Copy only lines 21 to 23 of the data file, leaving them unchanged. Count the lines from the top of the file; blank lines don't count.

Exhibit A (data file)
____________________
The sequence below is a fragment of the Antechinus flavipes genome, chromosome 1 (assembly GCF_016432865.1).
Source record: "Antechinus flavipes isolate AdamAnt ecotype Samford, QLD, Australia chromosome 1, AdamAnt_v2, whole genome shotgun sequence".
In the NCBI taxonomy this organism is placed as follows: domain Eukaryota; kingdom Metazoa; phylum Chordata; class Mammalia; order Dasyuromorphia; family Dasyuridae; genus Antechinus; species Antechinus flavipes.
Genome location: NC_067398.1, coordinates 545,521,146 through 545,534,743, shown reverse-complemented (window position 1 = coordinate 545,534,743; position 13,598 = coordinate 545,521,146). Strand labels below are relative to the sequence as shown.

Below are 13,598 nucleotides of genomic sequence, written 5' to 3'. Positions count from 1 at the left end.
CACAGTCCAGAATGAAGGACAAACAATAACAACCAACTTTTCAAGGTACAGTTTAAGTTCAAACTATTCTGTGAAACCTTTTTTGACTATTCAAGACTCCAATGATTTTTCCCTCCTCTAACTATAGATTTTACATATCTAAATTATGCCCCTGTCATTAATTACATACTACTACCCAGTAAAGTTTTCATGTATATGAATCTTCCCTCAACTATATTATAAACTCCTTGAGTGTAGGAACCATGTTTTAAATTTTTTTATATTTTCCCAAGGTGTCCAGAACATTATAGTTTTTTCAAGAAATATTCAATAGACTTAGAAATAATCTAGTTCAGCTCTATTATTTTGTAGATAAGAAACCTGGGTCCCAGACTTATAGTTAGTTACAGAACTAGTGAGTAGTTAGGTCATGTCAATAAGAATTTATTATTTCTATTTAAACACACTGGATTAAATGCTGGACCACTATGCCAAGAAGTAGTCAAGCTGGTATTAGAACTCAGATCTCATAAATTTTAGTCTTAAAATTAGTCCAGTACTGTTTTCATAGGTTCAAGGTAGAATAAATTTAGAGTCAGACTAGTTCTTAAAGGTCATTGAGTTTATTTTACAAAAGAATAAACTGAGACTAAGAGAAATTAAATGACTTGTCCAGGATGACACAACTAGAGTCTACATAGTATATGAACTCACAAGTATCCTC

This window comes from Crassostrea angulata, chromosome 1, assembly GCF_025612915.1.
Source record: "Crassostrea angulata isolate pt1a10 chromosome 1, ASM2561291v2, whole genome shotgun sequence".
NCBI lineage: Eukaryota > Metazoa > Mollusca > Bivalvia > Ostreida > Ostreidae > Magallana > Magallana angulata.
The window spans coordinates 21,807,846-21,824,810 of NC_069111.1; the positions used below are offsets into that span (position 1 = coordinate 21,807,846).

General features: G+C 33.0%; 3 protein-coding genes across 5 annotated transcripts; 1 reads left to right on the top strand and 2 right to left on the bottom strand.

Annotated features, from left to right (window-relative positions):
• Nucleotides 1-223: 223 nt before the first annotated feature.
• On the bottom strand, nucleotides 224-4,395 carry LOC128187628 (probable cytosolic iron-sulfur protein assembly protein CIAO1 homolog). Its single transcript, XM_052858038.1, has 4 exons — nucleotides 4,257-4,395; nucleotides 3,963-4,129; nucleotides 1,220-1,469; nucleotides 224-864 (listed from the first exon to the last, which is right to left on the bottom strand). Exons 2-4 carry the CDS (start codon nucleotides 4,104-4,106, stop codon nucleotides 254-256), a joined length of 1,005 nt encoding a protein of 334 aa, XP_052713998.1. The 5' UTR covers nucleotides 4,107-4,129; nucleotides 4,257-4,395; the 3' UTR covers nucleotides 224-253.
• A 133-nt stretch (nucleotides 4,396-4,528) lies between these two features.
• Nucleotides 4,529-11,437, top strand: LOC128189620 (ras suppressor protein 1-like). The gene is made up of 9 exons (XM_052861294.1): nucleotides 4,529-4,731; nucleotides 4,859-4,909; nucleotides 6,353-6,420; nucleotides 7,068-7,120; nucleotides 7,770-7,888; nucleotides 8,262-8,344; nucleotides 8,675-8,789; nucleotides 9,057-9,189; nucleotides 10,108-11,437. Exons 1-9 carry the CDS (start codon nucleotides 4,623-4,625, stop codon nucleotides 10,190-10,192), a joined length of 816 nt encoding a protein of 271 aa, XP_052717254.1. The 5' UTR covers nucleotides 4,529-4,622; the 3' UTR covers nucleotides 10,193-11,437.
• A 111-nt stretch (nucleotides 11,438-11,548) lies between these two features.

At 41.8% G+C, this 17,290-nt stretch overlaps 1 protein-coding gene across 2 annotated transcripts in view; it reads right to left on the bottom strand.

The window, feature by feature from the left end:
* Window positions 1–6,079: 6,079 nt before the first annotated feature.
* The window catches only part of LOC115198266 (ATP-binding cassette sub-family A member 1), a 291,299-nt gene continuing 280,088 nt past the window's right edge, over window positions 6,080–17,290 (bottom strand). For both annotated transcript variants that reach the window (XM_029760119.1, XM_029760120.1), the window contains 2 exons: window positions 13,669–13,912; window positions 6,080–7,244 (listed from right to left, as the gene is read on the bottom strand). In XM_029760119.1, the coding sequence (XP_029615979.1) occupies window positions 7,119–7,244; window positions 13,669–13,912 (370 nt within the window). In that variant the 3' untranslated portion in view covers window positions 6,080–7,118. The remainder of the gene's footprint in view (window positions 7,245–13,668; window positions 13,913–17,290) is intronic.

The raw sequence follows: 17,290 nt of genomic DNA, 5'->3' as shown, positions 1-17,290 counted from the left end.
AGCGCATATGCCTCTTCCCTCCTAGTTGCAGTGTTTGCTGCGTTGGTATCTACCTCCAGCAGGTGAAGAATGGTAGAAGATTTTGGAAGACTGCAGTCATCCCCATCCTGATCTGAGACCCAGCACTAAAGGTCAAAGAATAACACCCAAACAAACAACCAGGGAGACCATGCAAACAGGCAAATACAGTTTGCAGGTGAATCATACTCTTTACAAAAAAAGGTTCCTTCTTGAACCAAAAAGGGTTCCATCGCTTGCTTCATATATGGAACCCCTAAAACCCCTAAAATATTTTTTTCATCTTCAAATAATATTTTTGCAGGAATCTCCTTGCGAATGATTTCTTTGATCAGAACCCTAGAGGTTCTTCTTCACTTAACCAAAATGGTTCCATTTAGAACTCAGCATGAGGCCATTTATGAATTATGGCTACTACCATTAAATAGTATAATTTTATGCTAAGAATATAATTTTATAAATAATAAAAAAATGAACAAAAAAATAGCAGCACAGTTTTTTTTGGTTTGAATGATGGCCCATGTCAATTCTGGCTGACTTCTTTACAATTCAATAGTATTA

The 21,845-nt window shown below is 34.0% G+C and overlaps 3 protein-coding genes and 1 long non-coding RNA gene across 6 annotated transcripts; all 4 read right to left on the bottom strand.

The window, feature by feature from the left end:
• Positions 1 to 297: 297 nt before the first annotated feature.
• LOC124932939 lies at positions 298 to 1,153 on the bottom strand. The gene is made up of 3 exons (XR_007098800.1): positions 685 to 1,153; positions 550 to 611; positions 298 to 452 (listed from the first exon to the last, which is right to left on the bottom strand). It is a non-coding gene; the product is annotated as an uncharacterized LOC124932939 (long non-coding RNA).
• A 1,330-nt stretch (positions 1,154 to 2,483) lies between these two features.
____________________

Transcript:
* The window catches only part of LOC115198266 (ATP-binding cassette sub-family A member 1), a 291,299-nt gene continuing 280,088 nt past the window's right edge, over window positions 6,080–17,290 (bottom strand). For both annotated transcript variants that reach the window (XM_029760119.1, XM_029760120.1), the window contains 2 exons: window positions 13,669–13,912; window positions 6,080–7,244 (listed from right to left, as the gene is read on the bottom strand). In XM_029760119.1, the coding sequence (XP_029615979.1) occupies window positions 7,119–7,244; window positions 13,669–13,912 (370 nt within the window). In that variant the 3' untranslated portion in view covers window positions 6,080–7,118. The remainder of the gene's footprint in view (window positions 7,245–13,668; window positions 13,913–17,290) is intronic.

The raw sequence follows: 17,290 nt of genomic DNA, 5'->3' as shown, positions 1-17,290 counted from the left end.
AGCGCATATGCCTCTTCCCTCCTAGTTGCAGTGTTTGCTGCGTTGGTATCTACCTCCAGCAGGTGAAGAATGGTAGAAGATTTTGGAAGACTGCAGTCATCCCCATCCTGATCTGAGACCCAGCACTAAAGGTCAAAGAATAACACCCAAACAAACAACCAGGGAGACCATGCAAACAGGCAAATACAGTTTGCAGGTGAATCATACTCTTTACAAAAAAAGGTTCCTTCTTGAACCAAAAAGGGTTCCATCGCTTGCTTCATATATGGAACCCCTAAAACCCCTAAAATATTTTTTTCATCTTCAAATAATATTTTTGCAGGAATCTCCTTGCGAATGATTTCTTTGATCAGAACCCTAGAGGTTCTTCTTCACTTAACCAAAATGGTTCCATTTAGAACTCAGCATGAGGCCATTTATGAATTATGGCTACTACCATTAAATAGTATAATTTTATGCTAAGAATATAATTTTATAAATAATAAAAAAATGAACAAAAAAATAGCAGCACAGTTTTTTTTGGTTTGAATGATGGCCCATGTCAATTCTGGCTGACTTCTTTACAATTCAATAGTATTA